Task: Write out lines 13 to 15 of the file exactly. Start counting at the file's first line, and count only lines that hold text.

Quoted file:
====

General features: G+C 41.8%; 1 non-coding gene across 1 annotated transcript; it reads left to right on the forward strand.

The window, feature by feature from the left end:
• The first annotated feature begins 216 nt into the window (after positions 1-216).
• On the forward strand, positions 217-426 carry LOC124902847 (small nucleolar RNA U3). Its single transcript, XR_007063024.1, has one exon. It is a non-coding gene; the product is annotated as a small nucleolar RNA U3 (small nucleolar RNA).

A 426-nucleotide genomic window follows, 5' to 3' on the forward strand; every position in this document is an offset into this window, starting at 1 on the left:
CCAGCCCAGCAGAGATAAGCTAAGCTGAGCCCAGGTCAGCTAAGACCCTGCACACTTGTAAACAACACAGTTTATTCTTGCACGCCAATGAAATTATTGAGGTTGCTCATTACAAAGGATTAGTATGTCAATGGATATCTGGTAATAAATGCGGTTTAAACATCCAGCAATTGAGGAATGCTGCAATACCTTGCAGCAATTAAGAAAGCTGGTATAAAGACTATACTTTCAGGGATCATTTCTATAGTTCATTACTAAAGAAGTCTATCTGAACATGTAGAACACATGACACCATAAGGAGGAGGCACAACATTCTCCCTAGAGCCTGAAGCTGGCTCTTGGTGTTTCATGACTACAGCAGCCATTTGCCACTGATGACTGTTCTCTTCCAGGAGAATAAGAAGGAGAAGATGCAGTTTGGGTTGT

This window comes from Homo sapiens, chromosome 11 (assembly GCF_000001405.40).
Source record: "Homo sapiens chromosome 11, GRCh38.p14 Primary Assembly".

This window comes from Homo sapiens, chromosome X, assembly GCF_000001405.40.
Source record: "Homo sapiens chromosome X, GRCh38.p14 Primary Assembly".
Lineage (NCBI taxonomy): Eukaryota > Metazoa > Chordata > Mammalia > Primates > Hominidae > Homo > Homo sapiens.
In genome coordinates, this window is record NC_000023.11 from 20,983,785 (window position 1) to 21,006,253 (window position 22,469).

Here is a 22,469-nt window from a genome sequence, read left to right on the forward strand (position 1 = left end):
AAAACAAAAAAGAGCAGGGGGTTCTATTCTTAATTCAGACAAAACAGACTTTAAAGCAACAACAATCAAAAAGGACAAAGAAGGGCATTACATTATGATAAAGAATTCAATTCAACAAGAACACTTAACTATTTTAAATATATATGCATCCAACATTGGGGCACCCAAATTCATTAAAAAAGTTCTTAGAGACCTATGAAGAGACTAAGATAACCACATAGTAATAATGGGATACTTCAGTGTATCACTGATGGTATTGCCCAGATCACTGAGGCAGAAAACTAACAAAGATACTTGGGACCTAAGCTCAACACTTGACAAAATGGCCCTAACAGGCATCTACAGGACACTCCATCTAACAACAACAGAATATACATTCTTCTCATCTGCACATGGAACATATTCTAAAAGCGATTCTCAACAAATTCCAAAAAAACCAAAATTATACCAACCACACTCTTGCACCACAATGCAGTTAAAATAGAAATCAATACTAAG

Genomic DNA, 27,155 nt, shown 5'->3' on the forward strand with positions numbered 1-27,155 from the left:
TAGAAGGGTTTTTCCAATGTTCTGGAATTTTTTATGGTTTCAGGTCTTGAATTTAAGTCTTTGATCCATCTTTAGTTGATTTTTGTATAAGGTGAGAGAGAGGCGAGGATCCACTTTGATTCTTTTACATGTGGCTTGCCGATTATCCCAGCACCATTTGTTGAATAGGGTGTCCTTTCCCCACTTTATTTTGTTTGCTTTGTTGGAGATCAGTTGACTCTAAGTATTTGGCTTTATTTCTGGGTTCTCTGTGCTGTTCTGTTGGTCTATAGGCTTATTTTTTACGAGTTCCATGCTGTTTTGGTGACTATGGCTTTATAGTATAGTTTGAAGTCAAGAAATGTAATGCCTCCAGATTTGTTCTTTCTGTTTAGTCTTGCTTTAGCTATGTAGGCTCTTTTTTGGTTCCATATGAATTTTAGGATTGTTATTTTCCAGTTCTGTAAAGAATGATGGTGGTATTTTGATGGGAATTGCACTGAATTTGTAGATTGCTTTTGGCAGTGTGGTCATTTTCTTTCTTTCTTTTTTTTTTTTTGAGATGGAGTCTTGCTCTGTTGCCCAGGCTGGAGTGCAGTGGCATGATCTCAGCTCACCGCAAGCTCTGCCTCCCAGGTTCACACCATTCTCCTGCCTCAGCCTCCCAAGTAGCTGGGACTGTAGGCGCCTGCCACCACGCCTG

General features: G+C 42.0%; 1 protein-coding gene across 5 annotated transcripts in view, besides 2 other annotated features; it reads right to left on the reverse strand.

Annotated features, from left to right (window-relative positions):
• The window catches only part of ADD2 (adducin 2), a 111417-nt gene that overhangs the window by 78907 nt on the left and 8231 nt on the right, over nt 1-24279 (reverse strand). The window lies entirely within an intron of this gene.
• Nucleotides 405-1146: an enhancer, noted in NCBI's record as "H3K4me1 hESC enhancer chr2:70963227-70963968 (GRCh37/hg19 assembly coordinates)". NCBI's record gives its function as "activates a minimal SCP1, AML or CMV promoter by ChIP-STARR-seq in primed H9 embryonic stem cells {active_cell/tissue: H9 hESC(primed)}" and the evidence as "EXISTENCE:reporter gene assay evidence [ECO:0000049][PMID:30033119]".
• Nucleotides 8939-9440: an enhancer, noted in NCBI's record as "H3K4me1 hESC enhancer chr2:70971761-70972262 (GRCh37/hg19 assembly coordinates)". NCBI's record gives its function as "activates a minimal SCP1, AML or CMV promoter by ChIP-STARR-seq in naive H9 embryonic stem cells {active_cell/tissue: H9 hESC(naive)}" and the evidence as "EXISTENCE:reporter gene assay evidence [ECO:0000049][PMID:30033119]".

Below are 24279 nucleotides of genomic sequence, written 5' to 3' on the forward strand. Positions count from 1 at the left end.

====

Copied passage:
Here is a 22,469-nt window from a genome sequence, read left to right on the forward strand (position 1 = left end):
AAAACAAAAAAGAGCAGGGGGTTCTATTCTTAATTCAGACAAAACAGACTTTAAAGCAACAACAATCAAAAAGGACAAAGAAGGGCATTACATTATGATAAAGAATTCAATTCAACAAGAACACTTAACTATTTTAAATATATATGCATCCAACATTGGGGCACCCAAATTCATTAAAAAAGTTCTTAGAGACCTATGAAGAGACTAAGATAACCACATAGTAATAATGGGATACTTCAGTGTATCACTGATGGTATTGCCCAGATCACTGAGGCAGAAAACTAACAAAGATACTTGGGACCTAAGCTCAACACTTGACAAAATGGCCCTAACAGGCATCTACAGGACACTCCATCTAACAACAACAGAATATACATTCTTCTCATCTGCACATGGAACATATTCTAAAAGCGATTCTCAACAAATTCCAAAAAAACCAAAATTATACCAACCACACTCTTGCACCACAATGCAGTTAAAATAGAAATCAATACTAAG

Genomic DNA, 27,155 nt, shown 5'->3' on the forward strand with positions numbered 1-27,155 from the left: